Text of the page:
A few weeks ago I speculated on my Screenwerk blog about whether the new iPhone would create and explosion of (local) video:
Let’s assume that Apple sells a lot of the new iPhone 3Gs units. They’ve now got video. What this could mean as a practical matter is lots (and lots) more video shot “on location” and uploaded to blogs, Facebook, YouTube and other sites that can accommodate it.
So they sold over a million units and now the YouTube blog is reporting a massive increase in video uploads driven by the iPhone 3GS: "Just since last Friday, when the iPhone 3GS came out, uploads increased by 400% a day."
Here's a potential opportunity for Google to start a premium consumer service if storage/hosting and related costs become a problem in the aggregate. But it also means that we're just going to see lots more video everywhere online -- because people are shooting more video and able to quickly and easily upload it with a single touch.
AdMob's latest mobile metrics report (based on usage they see on their network) takes a look at apps distribution on the iPhone and the number of users for those apps. Depending on how much you've bought into the "long tail" meme you may or may not be surprised to discover that most of the action is on the top 5% of all iPhone apps -- "the head."
Here's AdMob's breakdown of apps usage and adoption:
In other words, there are 116 iPhone apps that have 100K users or more (again this is on AdMob's network vs. the entire apps store). From the highlighted items in the report:
The company also said that "44% of iPhone ad requests coming from the 3.0 OS" indicating that it's been widely installed; whereas 3.0 volumes are much less on the iPod Touch (because of the $10 upgrade fee).
There's also discussion of the age differences between iPhone (older) and iPod Touch (younger) users, laid out in the recent AdMob-comScore research:
The main finding is that iPod touch users are significantly younger than iPhone users. 26% of iPhone users are under 24, compared to 69% of iPod touch users. Both devices are over 70% male and have a similar ethnic distribution.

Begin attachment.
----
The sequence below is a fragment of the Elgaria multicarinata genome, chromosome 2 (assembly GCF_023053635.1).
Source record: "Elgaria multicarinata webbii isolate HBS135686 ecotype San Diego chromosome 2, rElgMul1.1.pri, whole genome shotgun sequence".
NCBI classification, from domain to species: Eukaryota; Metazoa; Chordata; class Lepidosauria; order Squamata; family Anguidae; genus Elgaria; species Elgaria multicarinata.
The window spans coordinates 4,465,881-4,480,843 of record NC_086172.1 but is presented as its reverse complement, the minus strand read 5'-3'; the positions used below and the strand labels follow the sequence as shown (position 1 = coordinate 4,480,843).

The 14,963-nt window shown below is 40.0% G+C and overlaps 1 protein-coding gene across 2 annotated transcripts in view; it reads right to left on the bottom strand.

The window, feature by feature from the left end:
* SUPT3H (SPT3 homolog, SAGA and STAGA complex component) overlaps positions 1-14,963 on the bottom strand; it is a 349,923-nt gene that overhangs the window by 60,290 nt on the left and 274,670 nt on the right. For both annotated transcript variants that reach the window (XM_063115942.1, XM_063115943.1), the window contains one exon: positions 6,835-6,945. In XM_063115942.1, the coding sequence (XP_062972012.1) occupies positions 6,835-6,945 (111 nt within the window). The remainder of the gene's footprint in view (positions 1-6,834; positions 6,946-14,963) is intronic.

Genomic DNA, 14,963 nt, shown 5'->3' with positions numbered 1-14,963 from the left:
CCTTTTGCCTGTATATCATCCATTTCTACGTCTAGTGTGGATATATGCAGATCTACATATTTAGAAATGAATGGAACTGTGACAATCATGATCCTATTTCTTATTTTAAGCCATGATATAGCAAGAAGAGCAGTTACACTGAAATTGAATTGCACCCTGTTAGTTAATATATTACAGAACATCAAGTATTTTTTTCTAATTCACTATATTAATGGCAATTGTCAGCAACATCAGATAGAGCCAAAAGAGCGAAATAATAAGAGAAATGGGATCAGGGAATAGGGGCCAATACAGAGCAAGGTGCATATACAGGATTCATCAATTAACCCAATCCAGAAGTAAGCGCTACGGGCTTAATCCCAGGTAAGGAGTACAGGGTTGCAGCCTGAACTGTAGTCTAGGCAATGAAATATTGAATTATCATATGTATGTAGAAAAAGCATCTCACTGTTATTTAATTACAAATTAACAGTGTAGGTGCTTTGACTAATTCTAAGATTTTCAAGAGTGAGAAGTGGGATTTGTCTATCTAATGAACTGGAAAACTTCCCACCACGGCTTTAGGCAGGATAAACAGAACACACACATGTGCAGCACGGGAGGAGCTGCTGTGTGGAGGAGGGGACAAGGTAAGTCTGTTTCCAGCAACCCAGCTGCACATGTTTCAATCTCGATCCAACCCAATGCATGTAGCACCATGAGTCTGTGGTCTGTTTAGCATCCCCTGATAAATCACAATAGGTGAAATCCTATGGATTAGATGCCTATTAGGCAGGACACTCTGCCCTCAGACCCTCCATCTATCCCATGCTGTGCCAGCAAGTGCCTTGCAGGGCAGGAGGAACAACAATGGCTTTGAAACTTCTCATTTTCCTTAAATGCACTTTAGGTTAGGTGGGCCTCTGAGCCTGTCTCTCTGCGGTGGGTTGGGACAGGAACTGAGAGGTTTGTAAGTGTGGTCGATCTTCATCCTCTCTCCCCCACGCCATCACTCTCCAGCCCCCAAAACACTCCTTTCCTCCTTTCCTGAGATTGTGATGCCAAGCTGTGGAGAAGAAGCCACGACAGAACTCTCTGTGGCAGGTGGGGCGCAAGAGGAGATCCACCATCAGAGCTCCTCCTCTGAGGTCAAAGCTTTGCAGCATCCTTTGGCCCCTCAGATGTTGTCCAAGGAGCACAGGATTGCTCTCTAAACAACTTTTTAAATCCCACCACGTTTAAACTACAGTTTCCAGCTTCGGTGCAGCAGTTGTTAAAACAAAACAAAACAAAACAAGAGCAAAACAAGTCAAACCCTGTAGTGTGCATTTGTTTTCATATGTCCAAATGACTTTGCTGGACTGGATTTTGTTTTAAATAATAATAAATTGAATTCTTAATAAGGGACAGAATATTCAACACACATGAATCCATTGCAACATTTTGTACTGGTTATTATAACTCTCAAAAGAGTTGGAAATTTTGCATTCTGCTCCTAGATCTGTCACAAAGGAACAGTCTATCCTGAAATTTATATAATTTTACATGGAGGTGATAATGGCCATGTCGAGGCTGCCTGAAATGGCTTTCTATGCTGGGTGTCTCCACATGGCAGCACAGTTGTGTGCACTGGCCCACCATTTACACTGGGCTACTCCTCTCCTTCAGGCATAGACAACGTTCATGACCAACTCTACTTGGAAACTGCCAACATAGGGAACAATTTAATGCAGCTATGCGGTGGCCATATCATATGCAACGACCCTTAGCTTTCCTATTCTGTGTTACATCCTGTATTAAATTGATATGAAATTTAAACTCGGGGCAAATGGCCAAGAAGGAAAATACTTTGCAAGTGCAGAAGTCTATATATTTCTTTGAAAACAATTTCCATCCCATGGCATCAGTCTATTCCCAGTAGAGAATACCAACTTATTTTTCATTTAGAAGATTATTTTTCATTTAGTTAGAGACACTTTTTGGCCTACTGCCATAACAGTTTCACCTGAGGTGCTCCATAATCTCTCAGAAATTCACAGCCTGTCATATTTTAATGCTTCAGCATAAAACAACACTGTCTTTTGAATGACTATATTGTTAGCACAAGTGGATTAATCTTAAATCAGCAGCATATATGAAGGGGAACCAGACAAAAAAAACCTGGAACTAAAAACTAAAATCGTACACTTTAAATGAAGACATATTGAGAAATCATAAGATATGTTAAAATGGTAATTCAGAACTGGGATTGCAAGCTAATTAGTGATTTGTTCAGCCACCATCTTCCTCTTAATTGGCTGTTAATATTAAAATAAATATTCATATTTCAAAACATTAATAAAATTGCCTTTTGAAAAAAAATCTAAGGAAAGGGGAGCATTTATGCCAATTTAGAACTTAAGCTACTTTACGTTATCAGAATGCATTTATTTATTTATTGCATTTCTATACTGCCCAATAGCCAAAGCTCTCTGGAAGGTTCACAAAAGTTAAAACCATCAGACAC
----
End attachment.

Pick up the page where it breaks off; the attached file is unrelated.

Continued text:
Thus the iPod Touch emerges as a gateway device for potential future iPhone adoption. Apple is exposing and training a large, younger audience of users who then might upgrade to the phone later.
The new HTC Hero is interesting for a couple of reasons. First it's a new Android device that has a non-traditional Android interface called "Sense." In a way it makes the HTC Hero somewhat more like HTC Windows Mobile devices. And it shows the way toward differentiated Android phones, using proprietary interfaces like these combined with hardware improvements (e.g., 5 megapixel camera).
It's also the first Android device that runs Flash (the Skyfire browser runs Flash). Windows Mobile, Palm's WebOS, Symbian and Android are supporting or will support Flash while RIM and Apple currently do not. Obviously devices that can run Flash are closer to bringing the "real Internet" to mobile than devices that do not. Apple has been a holdout on Flash because of alleged performance issues (and because it would potentially allow developers to bypass iTunes).
The pressure is on Apple now to add or allow Flash -- one might argue the CPU power of the 3GS will allow it to work reasonably well. But some are also contending that Apple is waiting for HTML5 to be more broadly adopted, potentially eliminating the need for Flash entirely. Despite Android support for Flash Google is also pushing HTML5 to enable richer apps development for the browser.
There have been a flurry of announcements and activity surrounding mobile payments recently (i.e., Boku, Zong, Obopay, Visa + NeuStar, etc.). It's a segment that's gaining steam in the US and EU and already fairly well established in certain developing countries. Yet a recent online poll (n=1,800) conducted in May by Harris Interactive for messaging security firm Cloudmark found that a solid majority of Americans (2/3) are concerned about security on their mobile devices -- and these fears are potentially inhibiting them from conducting certain kinds of activities, namely financial transactions.
In addition, the poll found, "mobile spam is impacting a significant portion of wireless customers, with 44 percent of owners reporting that they have received mobile spam." Among the 44% of survey respondents who say they've received spam on their phones, this is what they report about it:
As text-based spam grows it poses a threat to the efficacy of SMS marketing. Here are some of the data from the rest of the survey about security fears: